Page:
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Thursday December 20, 2012
Prof. Clive Tadhunter
University of Sheffield

Abstract

In the 50 years since their discovery, it has become increasingly recognised that quasars are not merely signposts to the distant Universe, but also play a key role in the overall galaxy evolution process. However, if we are to incorporate quasars into models of galaxy evolution, it's important to understand how, when and where they are triggered. In this talk I will review the latest observational results on the triggering of quasars, based on the morphologies of their host galaxies and star formation properties; I will also discuss the future prospects for understanding quasar triggering using Herschel and ALMA data.


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Thursday June 30, 2011
Prof. Scott Tremaine
Institute for Advanced Study, Univ. Princeton, USA

Abstract

The massive black holes found at the centers of most nearby galaxies including our own, are believed to be the ashes of the fuel that powered quasars early in the history of the universe. I will briefly review the astronomical evidence for these objects and then describe some of the exotic dynamical phenomena that originate in their vicinity, including hypervelocity stars, resonant relaxation, and warped and lopsided stellar disks.


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Tuesday May 3, 2011
Miss Josefa Becerra
Instituto de Astrofísica de Canarias, Spain

Abstract

The MAGIC telescopes discovered very high energy (VHE, E>100 GeV) gamma-ray emission coming from the distant Flat Spectrum Radio Quasar (FSRQ) PKS 1222+21 (4C +21.35, z=0.432). It is the second most distant VHE gamma-ray source, with well measured redshift, detected until now. The detection coincides with high energy MeV/GeV gamma-ray activity measured by the Large Area Telescope (LAT) on board the Fermi satellite. The VHE and MeV/GeV spectra, corrected for the absorption by the extragalactic background light, can be described by a single power law with photon index 2.72 ± 0.34 between 3 GeV and 400 GeV, consistent with gamma-ray emission belonging to a single component in the jet. The absence of a spectral cutoff constrains the gamma-ray emission region to lie outside the Broad Line Region, which would otherwise absorb the VHE gamma-rays. On the other hand, the MAGIC measurement of a doubling time of about 9 minutes indicates an extremely compact emission region, in conflict with the "far dissipation" scenario. This result challenges jet emission models in FSRQs and indicates the importance of jet sub-structures.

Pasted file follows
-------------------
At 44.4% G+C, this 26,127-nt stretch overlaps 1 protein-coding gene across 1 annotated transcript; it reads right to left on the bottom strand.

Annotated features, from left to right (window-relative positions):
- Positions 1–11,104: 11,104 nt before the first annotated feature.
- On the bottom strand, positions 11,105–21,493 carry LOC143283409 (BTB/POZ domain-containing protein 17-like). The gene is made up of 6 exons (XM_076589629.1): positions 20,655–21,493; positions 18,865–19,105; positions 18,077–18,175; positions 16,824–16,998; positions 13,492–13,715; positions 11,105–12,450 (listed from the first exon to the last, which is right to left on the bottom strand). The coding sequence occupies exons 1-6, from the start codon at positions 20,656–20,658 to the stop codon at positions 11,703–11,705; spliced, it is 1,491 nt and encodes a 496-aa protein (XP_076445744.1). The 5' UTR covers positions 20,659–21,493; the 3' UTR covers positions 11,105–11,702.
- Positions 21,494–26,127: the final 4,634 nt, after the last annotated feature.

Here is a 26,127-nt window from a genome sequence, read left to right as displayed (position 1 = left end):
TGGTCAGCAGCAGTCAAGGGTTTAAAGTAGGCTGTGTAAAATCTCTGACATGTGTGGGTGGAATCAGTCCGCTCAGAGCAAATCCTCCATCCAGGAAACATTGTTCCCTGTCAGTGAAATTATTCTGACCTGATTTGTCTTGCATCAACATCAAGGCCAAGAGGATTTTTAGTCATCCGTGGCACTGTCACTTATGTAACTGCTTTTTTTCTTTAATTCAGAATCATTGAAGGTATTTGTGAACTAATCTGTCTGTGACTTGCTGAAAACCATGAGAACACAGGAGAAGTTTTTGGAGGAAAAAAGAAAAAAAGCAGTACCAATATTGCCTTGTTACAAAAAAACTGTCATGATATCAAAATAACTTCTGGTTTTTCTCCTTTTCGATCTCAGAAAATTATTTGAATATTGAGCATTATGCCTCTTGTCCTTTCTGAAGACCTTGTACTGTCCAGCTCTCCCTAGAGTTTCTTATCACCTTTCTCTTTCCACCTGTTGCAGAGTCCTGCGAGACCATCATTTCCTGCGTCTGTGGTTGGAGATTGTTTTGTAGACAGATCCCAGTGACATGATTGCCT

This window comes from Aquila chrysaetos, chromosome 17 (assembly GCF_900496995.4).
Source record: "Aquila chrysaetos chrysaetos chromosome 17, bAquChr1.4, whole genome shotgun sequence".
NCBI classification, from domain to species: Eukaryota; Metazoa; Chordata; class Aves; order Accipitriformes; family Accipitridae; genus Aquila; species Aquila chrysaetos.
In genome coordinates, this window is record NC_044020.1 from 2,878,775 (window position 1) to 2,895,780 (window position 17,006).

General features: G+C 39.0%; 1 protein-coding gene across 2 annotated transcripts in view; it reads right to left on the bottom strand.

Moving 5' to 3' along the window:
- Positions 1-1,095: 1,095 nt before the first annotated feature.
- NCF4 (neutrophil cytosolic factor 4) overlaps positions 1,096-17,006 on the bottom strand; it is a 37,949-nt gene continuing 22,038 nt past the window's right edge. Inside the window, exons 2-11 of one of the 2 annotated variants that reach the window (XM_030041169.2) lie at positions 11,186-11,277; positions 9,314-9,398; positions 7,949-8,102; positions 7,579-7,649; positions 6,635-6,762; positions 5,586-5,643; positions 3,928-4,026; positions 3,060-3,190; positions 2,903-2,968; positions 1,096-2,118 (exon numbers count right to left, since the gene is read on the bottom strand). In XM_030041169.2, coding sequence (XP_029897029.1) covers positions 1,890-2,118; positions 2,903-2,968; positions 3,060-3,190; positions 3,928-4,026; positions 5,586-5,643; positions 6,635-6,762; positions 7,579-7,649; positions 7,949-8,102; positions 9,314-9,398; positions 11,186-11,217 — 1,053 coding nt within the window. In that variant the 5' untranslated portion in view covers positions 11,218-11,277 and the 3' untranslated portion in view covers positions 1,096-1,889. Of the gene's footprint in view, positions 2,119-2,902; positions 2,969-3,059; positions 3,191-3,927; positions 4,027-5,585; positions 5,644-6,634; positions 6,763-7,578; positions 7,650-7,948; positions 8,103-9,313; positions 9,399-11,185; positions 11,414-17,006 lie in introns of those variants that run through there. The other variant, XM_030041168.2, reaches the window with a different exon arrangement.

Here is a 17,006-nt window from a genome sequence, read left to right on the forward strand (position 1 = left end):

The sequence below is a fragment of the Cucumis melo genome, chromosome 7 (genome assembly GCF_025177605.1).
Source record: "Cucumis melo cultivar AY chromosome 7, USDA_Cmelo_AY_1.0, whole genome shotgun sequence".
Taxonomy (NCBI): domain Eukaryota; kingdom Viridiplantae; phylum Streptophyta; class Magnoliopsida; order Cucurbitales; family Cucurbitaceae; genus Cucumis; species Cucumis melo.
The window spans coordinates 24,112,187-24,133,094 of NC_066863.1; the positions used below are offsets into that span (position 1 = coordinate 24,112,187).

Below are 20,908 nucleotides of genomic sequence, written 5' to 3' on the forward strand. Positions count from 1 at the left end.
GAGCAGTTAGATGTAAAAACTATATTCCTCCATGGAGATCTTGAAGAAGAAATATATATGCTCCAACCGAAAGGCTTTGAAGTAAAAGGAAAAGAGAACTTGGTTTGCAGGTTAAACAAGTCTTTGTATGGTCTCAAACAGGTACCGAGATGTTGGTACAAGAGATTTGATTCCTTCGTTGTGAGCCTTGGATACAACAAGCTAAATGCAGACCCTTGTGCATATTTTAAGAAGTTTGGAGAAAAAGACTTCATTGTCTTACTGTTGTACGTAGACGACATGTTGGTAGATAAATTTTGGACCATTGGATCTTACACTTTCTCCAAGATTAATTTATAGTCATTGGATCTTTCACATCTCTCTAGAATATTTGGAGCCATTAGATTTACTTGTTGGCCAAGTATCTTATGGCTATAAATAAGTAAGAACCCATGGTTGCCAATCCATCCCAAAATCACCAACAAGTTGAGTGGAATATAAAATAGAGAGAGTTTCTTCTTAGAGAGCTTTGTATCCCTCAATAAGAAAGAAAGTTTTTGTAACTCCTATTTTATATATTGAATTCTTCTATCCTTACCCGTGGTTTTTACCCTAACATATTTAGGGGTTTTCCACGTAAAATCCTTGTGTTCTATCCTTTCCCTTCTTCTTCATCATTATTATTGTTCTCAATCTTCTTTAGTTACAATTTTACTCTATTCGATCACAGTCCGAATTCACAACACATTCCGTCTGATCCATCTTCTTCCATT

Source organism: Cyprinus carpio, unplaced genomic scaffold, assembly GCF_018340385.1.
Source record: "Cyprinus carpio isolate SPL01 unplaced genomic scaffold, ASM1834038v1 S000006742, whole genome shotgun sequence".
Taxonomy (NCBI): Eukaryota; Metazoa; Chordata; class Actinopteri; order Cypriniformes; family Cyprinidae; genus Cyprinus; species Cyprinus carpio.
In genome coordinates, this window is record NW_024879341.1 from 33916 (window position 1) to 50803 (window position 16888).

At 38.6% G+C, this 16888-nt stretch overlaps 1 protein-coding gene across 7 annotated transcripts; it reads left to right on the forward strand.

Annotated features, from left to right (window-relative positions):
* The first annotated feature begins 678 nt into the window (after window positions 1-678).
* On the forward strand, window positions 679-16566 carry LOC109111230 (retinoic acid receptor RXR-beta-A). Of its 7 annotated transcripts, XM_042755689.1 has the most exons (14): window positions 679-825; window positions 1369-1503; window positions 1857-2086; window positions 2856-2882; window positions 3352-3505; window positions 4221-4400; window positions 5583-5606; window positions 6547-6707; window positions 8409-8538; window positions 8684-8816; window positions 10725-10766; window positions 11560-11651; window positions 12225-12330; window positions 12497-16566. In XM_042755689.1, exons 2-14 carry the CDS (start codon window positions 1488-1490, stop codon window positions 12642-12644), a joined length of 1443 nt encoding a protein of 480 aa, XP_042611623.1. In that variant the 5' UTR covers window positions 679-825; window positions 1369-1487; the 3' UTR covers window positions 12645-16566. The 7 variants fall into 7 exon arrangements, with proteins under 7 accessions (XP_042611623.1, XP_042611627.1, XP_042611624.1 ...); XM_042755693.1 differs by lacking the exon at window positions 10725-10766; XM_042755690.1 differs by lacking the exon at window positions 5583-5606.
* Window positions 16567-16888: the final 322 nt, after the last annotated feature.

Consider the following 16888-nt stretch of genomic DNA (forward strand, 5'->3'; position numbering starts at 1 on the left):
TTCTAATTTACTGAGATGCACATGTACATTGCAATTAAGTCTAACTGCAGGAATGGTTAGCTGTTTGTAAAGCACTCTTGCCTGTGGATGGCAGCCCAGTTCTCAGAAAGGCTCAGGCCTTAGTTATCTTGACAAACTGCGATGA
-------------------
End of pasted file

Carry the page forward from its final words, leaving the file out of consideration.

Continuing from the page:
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Tuesday March 1, 2011
Dr. Karsten Berger
Instituto de Astrofísica de Canarias, Spain

Abstract

3C 279, the first quasar discovered to emit VHE gamma-rays by the MAGIC telescope in 2006, was re-observed by MAGIC in January 2007 during a major optical flare and from December 2008 to April 2009 following an alert from the Fermi space telescope on an exceptionally high gamma -ray state. The January 2007 observations resulted in a detection on January 16 with significance 5.2 sigma, corresponding to a F(> 150 GeV)(3.8±0.8) 10^-11 ph cm-2 s-1 while the overall data sample does not show significant signal. The December 2008 - April 2009 observations did not detect the source. We study the multi-wavelength behaviour of the source at the epochs of MAGIC observations, collecting quasi-simultaneous data at optical and X-ray frequencies and for 2009 also gamma-ray data from Fermi. We study the light curves and spectral energy distribution of the source. The spectral energy distributions of three observing epochs (including the February 2006, which has been previously published in Albert et al. 2008a) are modelled with one-zone inverse Compton models and the emission on January 16, 2007 also with two zone model and with a lepto-hadronic model. We find that the VHE gamma-ray emission detected in 2006 and 2007 challenges standard one-zone model, based on relativistic electrons in a jet scattering broad line region photons, while the other studied models fit the observed spectral energy distribution more satisfactorily.


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Monday March 22, 2010
Prof. Richard McMahon
Institute of Astronomy, University of Cambridge, UK

Abstract

Survey operations with the VISTA telescope with it wide field near IR camera started in Feb 2010, following a science verification phase that started in Oct, 2009. I will describe this new 4.2m wide field telescope and the ESO VISTA Public survey program. I will give details of all ESO six public surveys which will be used for a range of galactic and extragalactic science. I am the PI of the largest, by area, VISTA survey, I will focus my talk on the VISTA Hemisphere Survey and I will show how this survey will be used to find quasars in the Epoch of Reionization at redshift greater than 7. The VISTA Hemisphere Survey (VHS) has been been awarded 300 clear nights on the 4.2m ESO VISTA telescopes. VHS observations started i February, 2010 and the survey will take 5 years to complete. The VHS will cover the whole southern celestial hemisphere (dec<0) to a depth 4 magnitudes fainter than 2MASS/DENIS in at least two wavebands J and K. In the South Galactic Cap, 5000 square degrees will be imaged deeper, including H band, and will have supplemental deep multi-band grizY imaging data provided by the Dark Energy Survey (DES). The remainder of the high galactic latitude sky will be imaged in YJHK and combined with ugriz wavebands from the VST ATLAS, SDSS BOSS and Skymapper optical surveys. The medium term scientific goals include: a huge expansion in our knowledge of the lowest-mass and nearest stars; deciphering the merger history and genesis of our own Galaxy; measurement of large-scale structure out to z=1 and measuring the properties of Dark Energy; discovery of the first quasars with z > 7. In my talk, I will describe the scientific motivation and methodology of the search for quasars with z > 7.